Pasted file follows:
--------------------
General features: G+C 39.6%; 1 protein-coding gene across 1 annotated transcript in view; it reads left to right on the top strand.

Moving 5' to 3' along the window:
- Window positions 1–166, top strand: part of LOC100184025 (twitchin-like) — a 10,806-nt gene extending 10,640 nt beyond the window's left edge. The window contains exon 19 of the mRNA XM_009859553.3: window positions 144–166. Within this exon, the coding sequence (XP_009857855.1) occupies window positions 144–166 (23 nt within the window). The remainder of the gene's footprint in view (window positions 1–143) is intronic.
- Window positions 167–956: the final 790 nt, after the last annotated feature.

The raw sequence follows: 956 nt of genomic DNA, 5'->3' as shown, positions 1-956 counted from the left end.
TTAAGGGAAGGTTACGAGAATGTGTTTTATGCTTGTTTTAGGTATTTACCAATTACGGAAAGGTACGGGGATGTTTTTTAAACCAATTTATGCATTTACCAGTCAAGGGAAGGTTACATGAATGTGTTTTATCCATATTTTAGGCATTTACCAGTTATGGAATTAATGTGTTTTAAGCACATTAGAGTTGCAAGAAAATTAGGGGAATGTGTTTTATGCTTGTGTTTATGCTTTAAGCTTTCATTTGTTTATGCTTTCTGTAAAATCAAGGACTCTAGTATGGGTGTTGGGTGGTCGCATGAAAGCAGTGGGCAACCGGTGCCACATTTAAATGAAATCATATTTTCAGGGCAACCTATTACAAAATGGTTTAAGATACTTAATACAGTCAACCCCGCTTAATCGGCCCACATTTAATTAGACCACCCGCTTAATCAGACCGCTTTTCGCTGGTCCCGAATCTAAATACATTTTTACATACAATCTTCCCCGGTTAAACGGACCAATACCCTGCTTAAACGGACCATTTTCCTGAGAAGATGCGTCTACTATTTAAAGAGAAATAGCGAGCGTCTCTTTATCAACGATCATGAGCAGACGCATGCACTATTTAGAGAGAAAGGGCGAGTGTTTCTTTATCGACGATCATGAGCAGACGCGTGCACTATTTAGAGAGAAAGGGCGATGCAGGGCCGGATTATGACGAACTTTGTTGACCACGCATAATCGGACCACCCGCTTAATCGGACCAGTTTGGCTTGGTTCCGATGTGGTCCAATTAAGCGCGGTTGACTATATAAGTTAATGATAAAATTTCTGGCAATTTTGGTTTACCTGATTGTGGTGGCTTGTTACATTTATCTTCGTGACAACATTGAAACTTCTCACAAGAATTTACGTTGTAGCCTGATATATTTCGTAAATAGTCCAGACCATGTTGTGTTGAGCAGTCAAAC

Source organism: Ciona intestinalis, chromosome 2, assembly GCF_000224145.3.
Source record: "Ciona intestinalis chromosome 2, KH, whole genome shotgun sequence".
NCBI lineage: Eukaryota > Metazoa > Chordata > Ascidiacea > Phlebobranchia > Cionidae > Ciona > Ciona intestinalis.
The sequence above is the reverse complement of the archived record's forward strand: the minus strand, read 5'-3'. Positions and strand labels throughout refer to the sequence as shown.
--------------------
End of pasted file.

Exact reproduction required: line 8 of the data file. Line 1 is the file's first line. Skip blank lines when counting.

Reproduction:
Source record: "Ciona intestinalis chromosome 2, KH, whole genome shotgun sequence".